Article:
Lemon Festival (La Fête du Citron)

Since the 1930s the town of Menton, France, has celebrated its annual Lemon Festival. Festival organizers expect about 300,000 people to visit the town during the festival in order to enjoy the parades—featuring larger-than-life-sized figurines made entirely of citrus fruit, a specialty of the region—and other activities. Performances of local folk music and dance also take place during the festival. In addition, visitors may stroll by scenes from famous stories reconstructed out of citrus fruits and displayed in one of the city’s parks. Discuss


This was an ancient Roman festival during which worshippers gathered at a grotto on the Palatine Hill in Rome called the Lupercal. The sacrifice of goats and dogs to the Roman deities Lupercus and Faunus was part of the ceremony. Luperci (priests of Lupercus) dressed in goatskins and, smeared with the sacrificial blood, would run about striking women with thongs of goat skin. This was thought to assure them of fertility and an easy delivery. The name for these thongs—februa—meant “means of purification” and eventually gave the month of February its name. Discuss

Birthday of Richard Allen

The son of two slaves, Richard Allen (1760-1831) was born in Philadelphia on this day. By the time he was 26 years old, he had saved enough money to buy his way out of slavery, and soon after that he established America’s first African-American church. Allen’s work among African Americans expanded at such a rapid rate that in 1816 he had to expand the organization of his church nationwide. Members of the African Methodist Episcopal (AME) Church commemorate the birth of their founder and first bishop on this day. Discuss

Myanmar Union Day

In the Union of Myanmar, also known as Burma, Union Day commemorates the day in 1947 that Bogyoke Aung San, a Burmese nationalist leader, helped to unify all of Burma. Five days before Union Day, an annual relay of the Union flag begins. A ceremony to mark the start of the relay is held at City Hall. The flag is carried through 45 townships before arriving at People’s Square on Pyay Road for a Union Day ceremony. Discuss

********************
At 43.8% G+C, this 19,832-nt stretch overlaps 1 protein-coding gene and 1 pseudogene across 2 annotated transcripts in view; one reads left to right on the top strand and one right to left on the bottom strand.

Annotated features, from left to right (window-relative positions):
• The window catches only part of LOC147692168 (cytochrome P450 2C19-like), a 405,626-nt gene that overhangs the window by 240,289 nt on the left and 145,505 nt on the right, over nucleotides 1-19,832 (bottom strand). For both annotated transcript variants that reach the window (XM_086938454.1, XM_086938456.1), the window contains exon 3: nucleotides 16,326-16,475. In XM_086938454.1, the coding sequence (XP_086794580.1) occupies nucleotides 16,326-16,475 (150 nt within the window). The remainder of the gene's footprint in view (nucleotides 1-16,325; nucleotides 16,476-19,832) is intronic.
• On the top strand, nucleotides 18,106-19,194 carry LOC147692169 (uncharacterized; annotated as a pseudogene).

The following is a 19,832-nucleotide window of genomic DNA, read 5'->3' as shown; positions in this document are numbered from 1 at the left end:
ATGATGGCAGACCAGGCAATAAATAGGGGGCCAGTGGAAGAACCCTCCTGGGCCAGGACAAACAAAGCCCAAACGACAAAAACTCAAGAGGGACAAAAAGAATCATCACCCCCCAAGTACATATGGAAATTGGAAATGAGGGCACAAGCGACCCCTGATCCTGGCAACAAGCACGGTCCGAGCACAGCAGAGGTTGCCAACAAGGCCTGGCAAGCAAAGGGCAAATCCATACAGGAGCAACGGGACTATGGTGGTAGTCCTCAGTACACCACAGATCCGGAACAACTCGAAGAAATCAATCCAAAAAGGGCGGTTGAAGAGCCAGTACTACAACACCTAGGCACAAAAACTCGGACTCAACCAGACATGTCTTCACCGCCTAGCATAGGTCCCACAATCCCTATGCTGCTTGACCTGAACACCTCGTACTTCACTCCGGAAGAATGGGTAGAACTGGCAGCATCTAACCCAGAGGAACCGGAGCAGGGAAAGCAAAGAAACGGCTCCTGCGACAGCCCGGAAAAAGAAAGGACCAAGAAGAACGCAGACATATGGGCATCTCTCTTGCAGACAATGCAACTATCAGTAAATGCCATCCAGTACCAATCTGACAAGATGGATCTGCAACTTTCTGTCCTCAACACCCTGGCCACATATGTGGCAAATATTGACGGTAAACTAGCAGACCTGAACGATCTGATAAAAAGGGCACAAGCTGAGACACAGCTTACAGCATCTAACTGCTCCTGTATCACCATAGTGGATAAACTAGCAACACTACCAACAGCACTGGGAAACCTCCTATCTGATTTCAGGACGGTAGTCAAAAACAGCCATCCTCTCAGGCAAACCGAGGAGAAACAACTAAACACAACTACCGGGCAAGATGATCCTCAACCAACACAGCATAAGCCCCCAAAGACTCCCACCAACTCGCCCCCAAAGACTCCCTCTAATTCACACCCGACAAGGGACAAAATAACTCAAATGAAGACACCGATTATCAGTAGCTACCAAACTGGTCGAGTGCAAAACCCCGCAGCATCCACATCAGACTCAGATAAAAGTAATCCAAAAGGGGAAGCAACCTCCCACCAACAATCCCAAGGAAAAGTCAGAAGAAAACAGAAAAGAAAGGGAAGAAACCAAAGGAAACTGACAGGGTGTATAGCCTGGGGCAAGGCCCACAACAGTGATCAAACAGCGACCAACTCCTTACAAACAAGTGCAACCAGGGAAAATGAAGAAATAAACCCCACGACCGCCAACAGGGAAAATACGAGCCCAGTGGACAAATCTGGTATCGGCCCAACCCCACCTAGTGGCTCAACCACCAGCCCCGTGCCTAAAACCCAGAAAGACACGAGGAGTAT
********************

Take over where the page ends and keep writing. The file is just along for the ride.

After observing the traditional 40-day period of purification following the birth of Jesus, Mary presented him to God at the Temple in Jerusalem. According to a New Testament gospel, an aged and devout Jew named Simeon held the baby in his arms and said he would be “a light to lighten the Gentiles”. It is for this reason that February 2 has come to be called Candlemas and has been celebrated by the blessing of candles since the 11th century. In both the Eastern and Western churches, it is now known as the Feast of the Presentation of Christ in the Temple. Discuss

Rwanda National Heroes' Day

Rwandans celebrate Heroes’ Day on February 1. National celebrations take place starting early in the morning with the laying of wreaths at the Heroes’ Cemetery at Remera, Kigali, by the president, officials of the government, and the families of the country’s heroes. Wreaths are also laid at Nyange in memory of students who stood against the rebel forces of the Rwandan genocide. The national Heroes’ Day celebration at Nyange features songs, dances, and poems praising the virtues and good example of the national heroes. Discuss

Douglas MacArthur Day

Douglas MacArthur (1880-1964), five-star general and supreme commander of the Allied forces in the Southwest Pacific during World War II, was born on this day in Little Rock, Arkansas. After the U.S. dropped an atomic bomb on Hiroshima on August 6, 1945, it was MacArthur who supervised the surrender ceremony in Tokyo. He directed the demobilization of Japanese military forces and the drafting of a new constitution. His birthday is observed in his home state of Arkansas, where he is widely remembered as one of the state’s most famous sons. Discuss

Day of the Black Christ of Esquipulas

For many people in Central and South America, the pilgrimage to the Black Christ of Esquipulas begins well in advance of the January 15 festival. Quite a number make the journey to Esquipulas entirely on foot. Many don wide-brimmed straw hats, to which they attach gray Spanish moss and chiches (breasts), a yellow fruit that resembles a gourd; those making the journey from Quetzaltenango blacken their hands with the juice from a special fruit. Ceremonial sites resembling altars, built from rocks brought by pilgrims, are scattered through the hills surrounding Esquipulas. Discuss

Death of George Fox

George Fox (1624-1691) was the founder of the Society of Friends, or Quakers, which he organized in 1650 to protest the overly formal religion of his time. Fox believed that creeds and scriptures were unimportant in religion; all that really counted was the divine light of Christ as it manifested itself in all people. Church was merely a gathering of friends who were guided by the Inner Light and who were thus able to provide guidance for each other. Quakers all over the world observe the anniversary of their founder’s death in their meetinghouses. Discuss

Dezome-shiki (New Year's Parade of Firemen)

Each year on January 6, the Tokyo Fire Department hosts a parade of vehicles and a display of ladder stunts to remind citizens of the dangers of fire. The event dates from the Edo Period. In those days, ladders were indispensable tools, and the firefighters needed great agility and strength to scale them. The highlight of the present-day parade hearkens back to this tradition, as men dressed from the Edo Period perform acrobatic stunts on bamboo ladders. The event also features large-scale fire-fighting and emergency drills, and a parade of more than 100 fire engines and helicopters. Discuss